Ray and I began and ended our seven days of exploring my family heritage in Quebec by learning more about Marguerite D’Youville, a woman who kept on keeping on. As I have written before, Marguerite was a great-grandchild of Pierre Boucher, as was my fur trading ancestor, Timothy Demonbreun.
Our first activity when we arrived in Boucherville, Quebec, for the Boucherville 350 festival was a side trip to the Museum of Marguerite d’Youville in Montreal. Our last stop on the On the Traces of Pierre Boucher tour that followed the festival was another museum about Marguerite. This museum was in Varennes, Quebec, the small town where she was born.
The museum was on the grounds of yet another beautiful basilica, Sainte-Anne de Varennes.
Outside is a statue of Marguerite d’Youville.
And inside . . .
. . . is the tomb of Marguerite d’Youville. Marguerite lived and served in Montreal but her remains have been returned to the place of her birth.
Above the tomb is a portrait.
The museum is across the lawn from the basilica.
Inside the museum, we watched a movie about Marguerite. We saw artifacts and a beautiful wooden statue, depicting Marguerite with the people she served.
The museum contained stained glass windows depicting Marguerite’s life.
I have written about her life before, but I’d like to review it once more, illustrated by the windows in the museum. Marguerite lived in poverty with her mother after Marguerite’s father died when she was seven years old. Later her great-grandfather sent her to the Ursuline school in Quebec City. There Marguerite learned embroidery and dress-making skills that helped her earn income for her family.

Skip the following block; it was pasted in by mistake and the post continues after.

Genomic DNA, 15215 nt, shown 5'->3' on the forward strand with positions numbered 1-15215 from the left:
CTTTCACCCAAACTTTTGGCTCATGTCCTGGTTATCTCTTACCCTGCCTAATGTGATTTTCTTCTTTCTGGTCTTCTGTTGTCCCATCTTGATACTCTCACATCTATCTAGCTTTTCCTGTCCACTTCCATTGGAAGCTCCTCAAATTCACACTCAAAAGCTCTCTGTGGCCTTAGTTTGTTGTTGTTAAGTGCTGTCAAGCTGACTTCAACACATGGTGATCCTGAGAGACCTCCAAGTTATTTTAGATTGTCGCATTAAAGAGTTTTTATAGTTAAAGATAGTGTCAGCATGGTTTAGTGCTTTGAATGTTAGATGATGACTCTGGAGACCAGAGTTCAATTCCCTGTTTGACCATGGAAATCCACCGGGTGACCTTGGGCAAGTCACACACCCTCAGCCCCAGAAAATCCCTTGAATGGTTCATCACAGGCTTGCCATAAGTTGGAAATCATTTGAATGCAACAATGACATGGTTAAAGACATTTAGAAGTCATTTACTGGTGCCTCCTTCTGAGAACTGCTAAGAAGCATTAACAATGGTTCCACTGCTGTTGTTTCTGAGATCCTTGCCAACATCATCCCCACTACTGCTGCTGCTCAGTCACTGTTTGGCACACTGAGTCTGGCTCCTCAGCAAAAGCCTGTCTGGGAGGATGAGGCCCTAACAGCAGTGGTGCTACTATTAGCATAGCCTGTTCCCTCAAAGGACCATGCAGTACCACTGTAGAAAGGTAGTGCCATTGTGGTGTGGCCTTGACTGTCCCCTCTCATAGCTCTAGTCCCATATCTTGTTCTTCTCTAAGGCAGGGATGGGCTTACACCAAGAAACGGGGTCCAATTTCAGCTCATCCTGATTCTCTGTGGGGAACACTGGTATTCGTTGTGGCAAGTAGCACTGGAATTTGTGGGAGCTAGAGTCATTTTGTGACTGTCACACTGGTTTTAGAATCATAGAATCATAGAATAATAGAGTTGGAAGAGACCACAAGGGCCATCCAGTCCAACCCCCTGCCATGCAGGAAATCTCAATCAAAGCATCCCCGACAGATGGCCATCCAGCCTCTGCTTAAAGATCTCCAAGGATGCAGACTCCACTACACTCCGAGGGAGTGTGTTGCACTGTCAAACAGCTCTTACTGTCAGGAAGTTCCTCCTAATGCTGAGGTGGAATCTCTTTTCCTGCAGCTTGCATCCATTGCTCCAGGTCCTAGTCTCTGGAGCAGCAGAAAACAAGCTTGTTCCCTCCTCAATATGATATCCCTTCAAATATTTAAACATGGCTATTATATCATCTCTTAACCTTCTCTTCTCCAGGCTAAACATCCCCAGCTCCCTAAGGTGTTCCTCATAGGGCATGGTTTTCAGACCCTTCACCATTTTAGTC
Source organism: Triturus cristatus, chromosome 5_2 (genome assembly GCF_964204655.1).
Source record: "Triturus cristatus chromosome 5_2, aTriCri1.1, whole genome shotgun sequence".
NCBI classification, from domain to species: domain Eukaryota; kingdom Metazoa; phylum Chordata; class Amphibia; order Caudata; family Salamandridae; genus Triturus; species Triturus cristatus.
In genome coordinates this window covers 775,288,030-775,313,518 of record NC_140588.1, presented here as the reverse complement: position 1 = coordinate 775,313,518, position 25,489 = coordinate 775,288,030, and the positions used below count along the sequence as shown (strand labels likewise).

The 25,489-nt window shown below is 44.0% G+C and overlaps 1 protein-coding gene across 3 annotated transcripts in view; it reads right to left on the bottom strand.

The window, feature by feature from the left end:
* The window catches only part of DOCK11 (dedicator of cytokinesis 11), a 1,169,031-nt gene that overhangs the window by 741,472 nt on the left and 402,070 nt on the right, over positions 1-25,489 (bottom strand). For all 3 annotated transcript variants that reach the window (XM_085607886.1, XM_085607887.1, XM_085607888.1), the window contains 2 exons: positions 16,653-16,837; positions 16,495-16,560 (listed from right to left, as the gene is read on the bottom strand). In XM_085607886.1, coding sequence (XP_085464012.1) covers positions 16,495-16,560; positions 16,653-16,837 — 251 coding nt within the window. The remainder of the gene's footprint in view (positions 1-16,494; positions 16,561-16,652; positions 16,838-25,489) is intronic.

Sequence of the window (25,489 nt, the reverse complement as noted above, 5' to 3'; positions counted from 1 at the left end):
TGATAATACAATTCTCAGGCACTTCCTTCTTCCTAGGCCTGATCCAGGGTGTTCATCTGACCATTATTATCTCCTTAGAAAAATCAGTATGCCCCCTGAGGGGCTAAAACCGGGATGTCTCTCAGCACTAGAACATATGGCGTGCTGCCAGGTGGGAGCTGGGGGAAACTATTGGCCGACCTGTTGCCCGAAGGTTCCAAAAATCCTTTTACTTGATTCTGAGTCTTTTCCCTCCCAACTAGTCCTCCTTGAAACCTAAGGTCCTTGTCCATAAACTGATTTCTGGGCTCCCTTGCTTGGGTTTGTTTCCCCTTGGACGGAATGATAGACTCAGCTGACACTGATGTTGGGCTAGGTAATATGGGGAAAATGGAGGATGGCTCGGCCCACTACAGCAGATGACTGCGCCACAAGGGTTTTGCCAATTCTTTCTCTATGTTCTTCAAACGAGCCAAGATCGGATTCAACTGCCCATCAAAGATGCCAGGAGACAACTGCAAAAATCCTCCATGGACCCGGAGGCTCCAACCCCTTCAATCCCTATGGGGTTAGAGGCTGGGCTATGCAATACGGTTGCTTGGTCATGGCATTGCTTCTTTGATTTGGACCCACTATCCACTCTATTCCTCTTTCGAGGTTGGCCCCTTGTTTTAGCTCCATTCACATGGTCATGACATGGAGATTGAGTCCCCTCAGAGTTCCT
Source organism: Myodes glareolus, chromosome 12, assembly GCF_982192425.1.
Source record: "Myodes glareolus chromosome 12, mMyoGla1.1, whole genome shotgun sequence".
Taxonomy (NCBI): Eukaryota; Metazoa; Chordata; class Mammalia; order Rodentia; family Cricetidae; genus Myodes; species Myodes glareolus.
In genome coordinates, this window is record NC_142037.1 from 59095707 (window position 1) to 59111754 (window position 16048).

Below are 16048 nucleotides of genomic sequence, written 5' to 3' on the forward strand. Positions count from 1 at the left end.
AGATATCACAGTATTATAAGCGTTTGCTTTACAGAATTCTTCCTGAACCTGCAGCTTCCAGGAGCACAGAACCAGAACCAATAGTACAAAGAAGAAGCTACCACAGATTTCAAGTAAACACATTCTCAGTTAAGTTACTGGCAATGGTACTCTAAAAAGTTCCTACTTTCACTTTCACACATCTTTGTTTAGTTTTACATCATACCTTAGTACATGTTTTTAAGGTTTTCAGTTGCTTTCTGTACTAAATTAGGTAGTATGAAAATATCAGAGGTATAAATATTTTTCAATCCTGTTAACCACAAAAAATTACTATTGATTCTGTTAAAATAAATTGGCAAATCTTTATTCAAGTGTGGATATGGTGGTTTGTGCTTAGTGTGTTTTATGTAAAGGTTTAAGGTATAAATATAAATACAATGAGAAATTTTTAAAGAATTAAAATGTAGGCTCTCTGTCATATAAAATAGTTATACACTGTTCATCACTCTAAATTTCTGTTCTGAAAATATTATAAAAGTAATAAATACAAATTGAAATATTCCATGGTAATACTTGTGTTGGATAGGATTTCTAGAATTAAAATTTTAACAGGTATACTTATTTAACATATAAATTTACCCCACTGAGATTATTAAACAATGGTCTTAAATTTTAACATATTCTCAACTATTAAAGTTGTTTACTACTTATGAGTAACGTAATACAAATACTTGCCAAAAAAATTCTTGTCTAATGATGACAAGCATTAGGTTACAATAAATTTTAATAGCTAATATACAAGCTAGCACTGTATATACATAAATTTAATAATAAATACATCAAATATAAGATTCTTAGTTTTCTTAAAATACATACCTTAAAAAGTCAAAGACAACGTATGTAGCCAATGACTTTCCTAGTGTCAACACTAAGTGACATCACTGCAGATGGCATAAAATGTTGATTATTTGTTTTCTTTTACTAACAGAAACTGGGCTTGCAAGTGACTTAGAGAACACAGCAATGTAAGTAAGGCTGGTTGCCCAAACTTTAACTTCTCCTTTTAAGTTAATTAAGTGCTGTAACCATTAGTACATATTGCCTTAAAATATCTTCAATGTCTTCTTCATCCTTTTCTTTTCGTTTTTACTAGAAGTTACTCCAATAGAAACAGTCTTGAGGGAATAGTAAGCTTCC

Marguerite married in 1719, but her marriage was a difficult one. Living with her mother-in-law was challenging, and her husband was involved in the illegal sale of liquor to natives. Marguerite nursed her husband through an illness that ended in his death at age thirty. Not yet thirty years old, she was left a widow with two sons.
While living as a single working mother, Marguerite took in an elderly woman who was blind and cared for her.
In 1738, Marguerite and three friends pledged to work together to help the poor. Later they and others became an order of nuns.
In 1747, Marguerite took over the operation of General Hospital in Quebec. There she and her fellow nuns took care of the elderly, invalids, and the destitute, which was the purpose of a hospital at that time.
I admire Marguerite for keeping on keeping on. The Bible calls it endurance.
Consider it all joy, my brethren,
when you encounter various trials,
knowing that the testing of your faith produces endurance.
And let endurance have its perfect result,
so that you may be perfect and complete,
lacking in nothing.
Endurance is an essential trait for everyone, maybe especially so for homeschooling mamas. It is also an essential trait to include in training children. I love how James connects endurance with joy. Joy is a gift for those who endure. It is also fuel for the endurance itself.
These things I have spoken to you
so that My joy may be in you,
and that your joy may be made full.